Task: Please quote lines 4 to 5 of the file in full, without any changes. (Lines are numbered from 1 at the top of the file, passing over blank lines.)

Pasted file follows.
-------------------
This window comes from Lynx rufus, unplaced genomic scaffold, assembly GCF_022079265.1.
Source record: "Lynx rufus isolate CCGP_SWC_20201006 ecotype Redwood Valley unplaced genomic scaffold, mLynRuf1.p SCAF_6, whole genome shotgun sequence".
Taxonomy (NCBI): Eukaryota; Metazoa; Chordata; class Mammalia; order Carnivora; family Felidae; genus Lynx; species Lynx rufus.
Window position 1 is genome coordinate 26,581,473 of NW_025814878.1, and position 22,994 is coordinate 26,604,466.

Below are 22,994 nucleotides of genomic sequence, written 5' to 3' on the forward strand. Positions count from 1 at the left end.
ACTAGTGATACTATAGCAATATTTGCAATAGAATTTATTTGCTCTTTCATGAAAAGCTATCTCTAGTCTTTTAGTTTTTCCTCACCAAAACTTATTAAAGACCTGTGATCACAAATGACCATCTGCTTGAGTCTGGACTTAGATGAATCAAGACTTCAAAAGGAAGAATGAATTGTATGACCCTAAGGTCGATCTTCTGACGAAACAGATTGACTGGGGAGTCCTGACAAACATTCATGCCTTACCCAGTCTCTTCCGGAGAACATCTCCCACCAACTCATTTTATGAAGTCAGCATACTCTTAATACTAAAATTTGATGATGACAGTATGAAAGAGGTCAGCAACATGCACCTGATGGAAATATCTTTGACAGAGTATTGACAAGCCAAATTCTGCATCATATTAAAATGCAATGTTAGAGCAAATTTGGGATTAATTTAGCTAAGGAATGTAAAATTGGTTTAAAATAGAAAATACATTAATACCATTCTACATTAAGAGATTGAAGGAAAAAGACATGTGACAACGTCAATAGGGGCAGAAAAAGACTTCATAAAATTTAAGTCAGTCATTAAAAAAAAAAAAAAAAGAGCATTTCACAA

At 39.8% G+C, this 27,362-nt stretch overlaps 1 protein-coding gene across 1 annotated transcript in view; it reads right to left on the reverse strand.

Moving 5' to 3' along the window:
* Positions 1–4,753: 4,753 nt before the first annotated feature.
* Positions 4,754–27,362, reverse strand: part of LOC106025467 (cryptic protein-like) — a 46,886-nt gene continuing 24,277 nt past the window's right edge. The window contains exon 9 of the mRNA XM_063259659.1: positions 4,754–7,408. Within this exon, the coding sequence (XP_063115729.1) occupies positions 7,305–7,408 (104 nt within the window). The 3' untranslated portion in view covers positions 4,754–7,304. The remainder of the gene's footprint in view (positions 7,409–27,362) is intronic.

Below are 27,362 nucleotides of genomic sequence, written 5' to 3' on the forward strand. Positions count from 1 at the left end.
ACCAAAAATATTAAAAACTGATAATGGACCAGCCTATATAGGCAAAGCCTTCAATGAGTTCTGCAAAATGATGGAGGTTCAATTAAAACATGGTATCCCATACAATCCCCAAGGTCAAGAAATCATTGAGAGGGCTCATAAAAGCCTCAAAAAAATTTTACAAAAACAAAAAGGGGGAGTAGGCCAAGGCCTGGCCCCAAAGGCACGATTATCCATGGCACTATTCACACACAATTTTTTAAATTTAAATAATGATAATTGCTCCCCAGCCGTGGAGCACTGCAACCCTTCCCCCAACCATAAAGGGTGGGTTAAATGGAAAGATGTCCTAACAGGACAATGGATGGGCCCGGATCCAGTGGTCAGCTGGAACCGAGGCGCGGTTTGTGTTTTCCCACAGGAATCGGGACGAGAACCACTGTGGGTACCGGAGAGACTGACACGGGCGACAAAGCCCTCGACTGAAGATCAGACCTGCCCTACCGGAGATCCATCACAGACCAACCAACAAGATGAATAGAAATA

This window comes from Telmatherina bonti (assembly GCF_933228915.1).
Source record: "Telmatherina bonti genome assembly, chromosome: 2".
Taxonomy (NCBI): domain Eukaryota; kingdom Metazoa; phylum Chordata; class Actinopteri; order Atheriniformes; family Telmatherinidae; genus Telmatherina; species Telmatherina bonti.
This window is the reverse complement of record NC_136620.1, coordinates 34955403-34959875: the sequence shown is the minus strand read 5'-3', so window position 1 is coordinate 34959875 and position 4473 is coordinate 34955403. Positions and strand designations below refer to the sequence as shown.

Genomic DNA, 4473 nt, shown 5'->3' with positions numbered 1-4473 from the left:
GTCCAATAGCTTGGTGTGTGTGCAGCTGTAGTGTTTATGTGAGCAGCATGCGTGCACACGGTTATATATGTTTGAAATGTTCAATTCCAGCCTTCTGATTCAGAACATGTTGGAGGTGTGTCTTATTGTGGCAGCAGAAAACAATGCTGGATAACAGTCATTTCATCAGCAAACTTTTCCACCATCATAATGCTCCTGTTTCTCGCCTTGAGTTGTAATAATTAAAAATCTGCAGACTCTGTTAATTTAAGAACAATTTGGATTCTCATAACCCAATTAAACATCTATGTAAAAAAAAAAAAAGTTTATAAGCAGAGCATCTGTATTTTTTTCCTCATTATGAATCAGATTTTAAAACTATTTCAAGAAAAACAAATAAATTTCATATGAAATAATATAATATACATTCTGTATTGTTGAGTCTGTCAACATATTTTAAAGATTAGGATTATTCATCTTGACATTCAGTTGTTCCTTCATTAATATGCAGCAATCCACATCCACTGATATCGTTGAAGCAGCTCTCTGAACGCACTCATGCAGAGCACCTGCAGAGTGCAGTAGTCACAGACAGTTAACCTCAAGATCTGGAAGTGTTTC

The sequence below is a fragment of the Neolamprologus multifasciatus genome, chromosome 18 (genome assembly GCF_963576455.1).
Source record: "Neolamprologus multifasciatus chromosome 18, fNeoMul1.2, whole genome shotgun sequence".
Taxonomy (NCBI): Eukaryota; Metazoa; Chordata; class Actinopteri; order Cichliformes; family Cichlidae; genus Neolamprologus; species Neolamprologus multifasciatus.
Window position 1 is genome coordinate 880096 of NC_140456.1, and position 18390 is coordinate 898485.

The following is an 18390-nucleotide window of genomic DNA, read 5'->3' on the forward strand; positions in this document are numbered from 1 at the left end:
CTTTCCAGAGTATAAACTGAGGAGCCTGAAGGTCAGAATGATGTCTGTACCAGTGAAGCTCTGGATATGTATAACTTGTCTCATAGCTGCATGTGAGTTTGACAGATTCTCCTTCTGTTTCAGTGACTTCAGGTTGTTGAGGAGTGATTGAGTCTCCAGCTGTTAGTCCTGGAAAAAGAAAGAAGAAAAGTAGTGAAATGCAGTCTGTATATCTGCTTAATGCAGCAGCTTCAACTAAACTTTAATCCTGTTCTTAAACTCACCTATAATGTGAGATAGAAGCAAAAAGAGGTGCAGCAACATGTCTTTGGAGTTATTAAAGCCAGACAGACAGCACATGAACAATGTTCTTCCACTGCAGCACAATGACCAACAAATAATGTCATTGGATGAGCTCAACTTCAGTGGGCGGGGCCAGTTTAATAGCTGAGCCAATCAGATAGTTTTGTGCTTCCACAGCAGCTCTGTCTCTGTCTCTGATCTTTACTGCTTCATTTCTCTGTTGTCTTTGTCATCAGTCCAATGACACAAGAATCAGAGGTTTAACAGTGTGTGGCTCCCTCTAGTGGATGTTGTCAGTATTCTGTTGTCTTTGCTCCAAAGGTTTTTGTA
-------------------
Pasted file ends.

Window position 1 is genome coordinate 26,581,473 of NW_025814878.1, and position 22,994 is coordinate 26,604,466.

Below are 22,994 nucleotides of genomic sequence, written 5' to 3' on the forward strand. Positions count from 1 at the left end.